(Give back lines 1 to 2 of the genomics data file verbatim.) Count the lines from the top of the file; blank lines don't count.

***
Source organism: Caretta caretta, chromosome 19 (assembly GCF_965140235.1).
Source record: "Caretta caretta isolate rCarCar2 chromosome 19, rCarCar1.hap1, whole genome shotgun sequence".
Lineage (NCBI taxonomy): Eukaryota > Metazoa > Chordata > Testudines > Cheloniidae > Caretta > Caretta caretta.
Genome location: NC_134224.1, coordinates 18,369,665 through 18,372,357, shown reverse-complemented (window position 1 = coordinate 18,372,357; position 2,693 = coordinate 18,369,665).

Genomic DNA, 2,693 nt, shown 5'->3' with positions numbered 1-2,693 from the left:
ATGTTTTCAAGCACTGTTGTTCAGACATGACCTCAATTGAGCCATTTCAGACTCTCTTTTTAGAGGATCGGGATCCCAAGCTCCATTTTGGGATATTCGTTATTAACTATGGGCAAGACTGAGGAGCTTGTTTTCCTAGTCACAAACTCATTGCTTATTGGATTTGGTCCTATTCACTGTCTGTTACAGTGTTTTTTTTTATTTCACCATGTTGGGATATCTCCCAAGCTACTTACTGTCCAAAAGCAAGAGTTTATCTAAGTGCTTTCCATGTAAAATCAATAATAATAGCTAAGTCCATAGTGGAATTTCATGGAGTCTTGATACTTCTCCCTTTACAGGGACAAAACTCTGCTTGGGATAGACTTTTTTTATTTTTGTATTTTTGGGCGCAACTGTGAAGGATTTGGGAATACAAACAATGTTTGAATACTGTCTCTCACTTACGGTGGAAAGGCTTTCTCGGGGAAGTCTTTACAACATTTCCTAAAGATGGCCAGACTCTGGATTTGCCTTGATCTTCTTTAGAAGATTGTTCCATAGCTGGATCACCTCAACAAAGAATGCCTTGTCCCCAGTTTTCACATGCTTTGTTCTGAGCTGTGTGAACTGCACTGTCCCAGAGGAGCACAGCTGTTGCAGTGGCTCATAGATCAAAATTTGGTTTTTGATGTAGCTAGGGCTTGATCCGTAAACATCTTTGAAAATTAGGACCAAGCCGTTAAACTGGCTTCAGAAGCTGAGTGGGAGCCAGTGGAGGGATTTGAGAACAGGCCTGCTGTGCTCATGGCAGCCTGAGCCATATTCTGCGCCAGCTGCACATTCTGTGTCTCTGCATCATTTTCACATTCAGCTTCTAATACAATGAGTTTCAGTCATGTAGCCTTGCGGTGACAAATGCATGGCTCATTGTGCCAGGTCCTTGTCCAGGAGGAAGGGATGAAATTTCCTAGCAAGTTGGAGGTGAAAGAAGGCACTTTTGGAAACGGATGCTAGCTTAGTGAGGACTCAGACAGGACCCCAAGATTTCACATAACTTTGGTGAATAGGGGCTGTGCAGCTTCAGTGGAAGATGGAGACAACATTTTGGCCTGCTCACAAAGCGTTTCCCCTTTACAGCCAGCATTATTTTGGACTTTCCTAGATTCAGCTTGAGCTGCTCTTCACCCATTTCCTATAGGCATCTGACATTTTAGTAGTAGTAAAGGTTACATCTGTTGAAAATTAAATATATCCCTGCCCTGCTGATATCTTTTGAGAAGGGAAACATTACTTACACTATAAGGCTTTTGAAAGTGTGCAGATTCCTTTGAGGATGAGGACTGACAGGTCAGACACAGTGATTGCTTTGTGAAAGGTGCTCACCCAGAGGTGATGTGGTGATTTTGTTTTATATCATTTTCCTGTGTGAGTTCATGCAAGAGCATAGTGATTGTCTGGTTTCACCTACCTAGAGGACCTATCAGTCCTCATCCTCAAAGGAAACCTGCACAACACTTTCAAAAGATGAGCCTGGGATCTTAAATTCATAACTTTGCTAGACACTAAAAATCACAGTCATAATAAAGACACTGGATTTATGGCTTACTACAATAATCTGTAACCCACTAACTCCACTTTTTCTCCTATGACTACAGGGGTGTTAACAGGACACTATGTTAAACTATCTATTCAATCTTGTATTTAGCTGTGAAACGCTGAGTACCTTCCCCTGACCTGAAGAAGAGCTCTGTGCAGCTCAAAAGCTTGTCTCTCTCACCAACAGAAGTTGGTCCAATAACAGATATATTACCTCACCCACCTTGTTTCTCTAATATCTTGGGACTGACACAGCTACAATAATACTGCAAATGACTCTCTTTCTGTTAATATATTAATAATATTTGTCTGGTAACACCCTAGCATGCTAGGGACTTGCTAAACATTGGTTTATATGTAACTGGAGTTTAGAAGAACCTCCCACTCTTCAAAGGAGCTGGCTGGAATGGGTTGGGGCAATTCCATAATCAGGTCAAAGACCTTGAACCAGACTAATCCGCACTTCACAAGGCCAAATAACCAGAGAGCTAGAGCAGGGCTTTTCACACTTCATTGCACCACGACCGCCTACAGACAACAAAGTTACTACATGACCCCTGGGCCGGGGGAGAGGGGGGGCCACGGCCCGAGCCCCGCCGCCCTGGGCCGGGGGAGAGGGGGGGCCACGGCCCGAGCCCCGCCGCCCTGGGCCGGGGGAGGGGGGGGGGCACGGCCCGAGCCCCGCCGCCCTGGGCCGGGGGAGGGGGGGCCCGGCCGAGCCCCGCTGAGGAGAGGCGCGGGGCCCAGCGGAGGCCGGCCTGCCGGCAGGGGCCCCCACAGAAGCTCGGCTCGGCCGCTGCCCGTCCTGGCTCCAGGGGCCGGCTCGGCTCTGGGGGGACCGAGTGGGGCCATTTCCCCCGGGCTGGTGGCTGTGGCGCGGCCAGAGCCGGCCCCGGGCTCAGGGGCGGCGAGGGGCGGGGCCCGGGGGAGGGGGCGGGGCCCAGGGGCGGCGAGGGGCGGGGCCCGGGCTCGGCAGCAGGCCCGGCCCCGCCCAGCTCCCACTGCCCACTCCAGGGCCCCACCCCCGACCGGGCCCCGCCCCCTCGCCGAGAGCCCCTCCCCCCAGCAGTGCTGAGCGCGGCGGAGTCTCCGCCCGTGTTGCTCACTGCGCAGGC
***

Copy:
Source organism: Caretta caretta, chromosome 19 (assembly GCF_965140235.1).
Source record: "Caretta caretta isolate rCarCar2 chromosome 19, rCarCar1.hap1, whole genome shotgun sequence".